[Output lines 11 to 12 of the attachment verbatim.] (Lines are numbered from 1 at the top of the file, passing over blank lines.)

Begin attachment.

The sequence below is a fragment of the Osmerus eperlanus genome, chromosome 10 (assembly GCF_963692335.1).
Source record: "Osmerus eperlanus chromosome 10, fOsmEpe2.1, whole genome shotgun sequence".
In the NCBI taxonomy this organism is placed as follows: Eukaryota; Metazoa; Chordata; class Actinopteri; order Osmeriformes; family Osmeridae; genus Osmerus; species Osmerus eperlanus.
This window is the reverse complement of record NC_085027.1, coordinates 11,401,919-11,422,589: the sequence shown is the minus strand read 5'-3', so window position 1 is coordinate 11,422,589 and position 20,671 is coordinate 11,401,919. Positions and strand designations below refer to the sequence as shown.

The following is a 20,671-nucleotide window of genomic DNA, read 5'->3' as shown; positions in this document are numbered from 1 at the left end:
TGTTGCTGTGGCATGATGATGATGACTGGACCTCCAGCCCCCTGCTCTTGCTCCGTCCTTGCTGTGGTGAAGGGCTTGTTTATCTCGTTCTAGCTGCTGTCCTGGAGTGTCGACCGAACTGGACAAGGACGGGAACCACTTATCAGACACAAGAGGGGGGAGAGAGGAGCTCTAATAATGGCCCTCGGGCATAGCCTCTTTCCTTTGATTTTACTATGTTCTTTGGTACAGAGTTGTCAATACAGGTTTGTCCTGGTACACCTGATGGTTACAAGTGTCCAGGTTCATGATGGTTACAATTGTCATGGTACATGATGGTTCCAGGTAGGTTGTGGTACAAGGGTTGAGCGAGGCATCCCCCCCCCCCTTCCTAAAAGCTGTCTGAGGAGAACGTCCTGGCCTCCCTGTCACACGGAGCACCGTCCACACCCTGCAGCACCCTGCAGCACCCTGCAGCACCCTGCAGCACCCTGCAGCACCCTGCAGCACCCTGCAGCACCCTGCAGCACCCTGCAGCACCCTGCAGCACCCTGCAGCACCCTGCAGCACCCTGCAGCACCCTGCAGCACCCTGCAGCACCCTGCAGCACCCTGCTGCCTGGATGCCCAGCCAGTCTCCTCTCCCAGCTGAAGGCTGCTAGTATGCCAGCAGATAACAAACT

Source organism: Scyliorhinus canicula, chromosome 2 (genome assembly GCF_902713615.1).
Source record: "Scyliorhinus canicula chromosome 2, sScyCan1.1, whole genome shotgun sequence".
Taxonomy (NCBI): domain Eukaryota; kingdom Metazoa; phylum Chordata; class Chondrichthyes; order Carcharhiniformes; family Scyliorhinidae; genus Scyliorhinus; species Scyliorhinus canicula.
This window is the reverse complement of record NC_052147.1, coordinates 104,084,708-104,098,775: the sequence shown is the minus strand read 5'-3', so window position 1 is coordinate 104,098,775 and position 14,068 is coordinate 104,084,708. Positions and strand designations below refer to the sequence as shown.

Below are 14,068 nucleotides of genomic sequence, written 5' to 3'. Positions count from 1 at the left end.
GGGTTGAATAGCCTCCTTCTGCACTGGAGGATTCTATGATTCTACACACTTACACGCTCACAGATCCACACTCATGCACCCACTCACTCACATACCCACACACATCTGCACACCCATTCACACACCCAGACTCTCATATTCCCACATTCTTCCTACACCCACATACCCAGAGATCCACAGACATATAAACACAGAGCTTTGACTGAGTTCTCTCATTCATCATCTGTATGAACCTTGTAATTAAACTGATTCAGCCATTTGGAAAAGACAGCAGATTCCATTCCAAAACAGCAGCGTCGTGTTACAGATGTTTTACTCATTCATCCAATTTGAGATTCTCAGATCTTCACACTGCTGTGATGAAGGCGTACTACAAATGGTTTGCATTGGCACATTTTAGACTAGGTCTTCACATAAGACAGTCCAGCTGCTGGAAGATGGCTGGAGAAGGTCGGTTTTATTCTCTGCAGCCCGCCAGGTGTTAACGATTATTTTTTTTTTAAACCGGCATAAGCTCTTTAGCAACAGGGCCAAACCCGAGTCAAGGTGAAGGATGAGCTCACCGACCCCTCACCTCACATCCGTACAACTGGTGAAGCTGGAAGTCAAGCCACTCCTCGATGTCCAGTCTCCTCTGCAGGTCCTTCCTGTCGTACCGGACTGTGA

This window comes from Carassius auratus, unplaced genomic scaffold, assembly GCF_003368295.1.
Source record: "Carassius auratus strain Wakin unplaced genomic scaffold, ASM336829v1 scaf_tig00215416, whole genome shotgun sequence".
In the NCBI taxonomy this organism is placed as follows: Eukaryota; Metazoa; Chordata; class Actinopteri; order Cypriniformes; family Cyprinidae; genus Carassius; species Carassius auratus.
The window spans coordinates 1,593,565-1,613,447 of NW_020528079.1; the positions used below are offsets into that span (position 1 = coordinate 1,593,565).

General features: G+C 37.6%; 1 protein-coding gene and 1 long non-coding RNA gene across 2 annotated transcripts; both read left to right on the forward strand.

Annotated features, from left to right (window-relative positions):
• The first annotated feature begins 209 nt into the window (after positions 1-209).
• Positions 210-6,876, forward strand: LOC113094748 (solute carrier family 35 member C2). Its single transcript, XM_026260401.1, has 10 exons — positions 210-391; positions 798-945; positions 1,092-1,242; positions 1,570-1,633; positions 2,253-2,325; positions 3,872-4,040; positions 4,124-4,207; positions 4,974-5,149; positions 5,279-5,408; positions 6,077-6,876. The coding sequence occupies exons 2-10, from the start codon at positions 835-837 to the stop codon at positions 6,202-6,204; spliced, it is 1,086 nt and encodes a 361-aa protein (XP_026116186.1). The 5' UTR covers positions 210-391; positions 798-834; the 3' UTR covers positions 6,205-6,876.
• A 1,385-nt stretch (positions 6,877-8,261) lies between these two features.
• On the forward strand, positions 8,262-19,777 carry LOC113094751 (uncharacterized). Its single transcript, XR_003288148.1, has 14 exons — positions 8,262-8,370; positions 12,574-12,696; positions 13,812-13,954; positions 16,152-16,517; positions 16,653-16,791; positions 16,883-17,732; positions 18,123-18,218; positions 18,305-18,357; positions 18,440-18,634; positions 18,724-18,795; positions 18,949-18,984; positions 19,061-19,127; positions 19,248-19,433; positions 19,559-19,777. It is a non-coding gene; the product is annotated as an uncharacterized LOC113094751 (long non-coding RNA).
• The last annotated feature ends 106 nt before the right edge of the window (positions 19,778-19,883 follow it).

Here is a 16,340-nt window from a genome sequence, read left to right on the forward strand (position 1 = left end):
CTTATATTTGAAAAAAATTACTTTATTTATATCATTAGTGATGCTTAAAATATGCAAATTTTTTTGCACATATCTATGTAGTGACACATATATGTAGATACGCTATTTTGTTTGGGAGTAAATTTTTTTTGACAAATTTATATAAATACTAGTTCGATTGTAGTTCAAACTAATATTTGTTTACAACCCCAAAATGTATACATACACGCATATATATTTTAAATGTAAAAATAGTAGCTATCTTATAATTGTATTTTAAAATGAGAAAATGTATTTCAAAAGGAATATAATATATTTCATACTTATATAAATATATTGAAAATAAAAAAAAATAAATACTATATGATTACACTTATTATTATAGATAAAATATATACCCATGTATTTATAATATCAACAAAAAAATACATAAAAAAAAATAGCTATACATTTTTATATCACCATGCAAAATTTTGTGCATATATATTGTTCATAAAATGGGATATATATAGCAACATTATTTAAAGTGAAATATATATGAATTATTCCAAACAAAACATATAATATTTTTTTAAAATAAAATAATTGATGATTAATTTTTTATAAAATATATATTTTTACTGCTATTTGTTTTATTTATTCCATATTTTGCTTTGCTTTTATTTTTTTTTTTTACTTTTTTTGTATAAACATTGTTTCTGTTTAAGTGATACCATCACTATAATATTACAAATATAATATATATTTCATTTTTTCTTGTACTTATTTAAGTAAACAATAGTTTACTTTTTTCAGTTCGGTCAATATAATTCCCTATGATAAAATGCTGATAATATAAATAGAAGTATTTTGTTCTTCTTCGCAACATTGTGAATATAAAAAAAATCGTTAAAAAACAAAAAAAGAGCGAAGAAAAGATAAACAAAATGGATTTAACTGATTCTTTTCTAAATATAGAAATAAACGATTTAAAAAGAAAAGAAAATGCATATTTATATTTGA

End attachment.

Below are 14,068 nucleotides of genomic sequence, written 5' to 3'. Positions count from 1 at the left end.
GGGTTGAATAGCCTCCTTCTGCACTGGAGGATTCTATGATTCTACACACTTACACGCTCACAGATCCACACTCATGCACCCACTCACTCACATACCCACACACATCTGCACACCCATTCACACACCCAGACTCTCATATTCCCACATTCTTCCTACACCCACATACCCAGAGATCCACAGACATATAAACACAGAGCTTTGACTGAGTTCTCTCATTCATCATCTGTATGAACCTTGTAATTAAACTGATTCAGCCATTTGGAAAAGACAGCAGATTCCATTCCAAAACAGCAGCGTCGTGTTACAGATGTTTTACTCATTCATCCAATTTGAGATTCTCAGATCTTCACACTGCTGTGATGAAGGCGTACTACAAATGGTTTGCATTGGCACATTTTAGACTAGGTCTTCACATAAGACAGTCCAGCTGCTGGAAGATGGCTGGAGAAGGTCGGTTTTATTCTCTGCAGCCCGCCAGGTGTTAACGATTATTTTTTTTTTAAACCGGCATAAGCTCTTTAGCAACAGGGCCAAACCCGAGTCAAGGTGAAGGATGAGCTCACCGACCCCTCACCTCACATCCGTACAACTGGTGAAGCTGGAAGTCAAGCCACTCCTCGATGTCCAGTCTCCTCTGCAGGTCCTTCCTGTCGTACCGGACTGTGA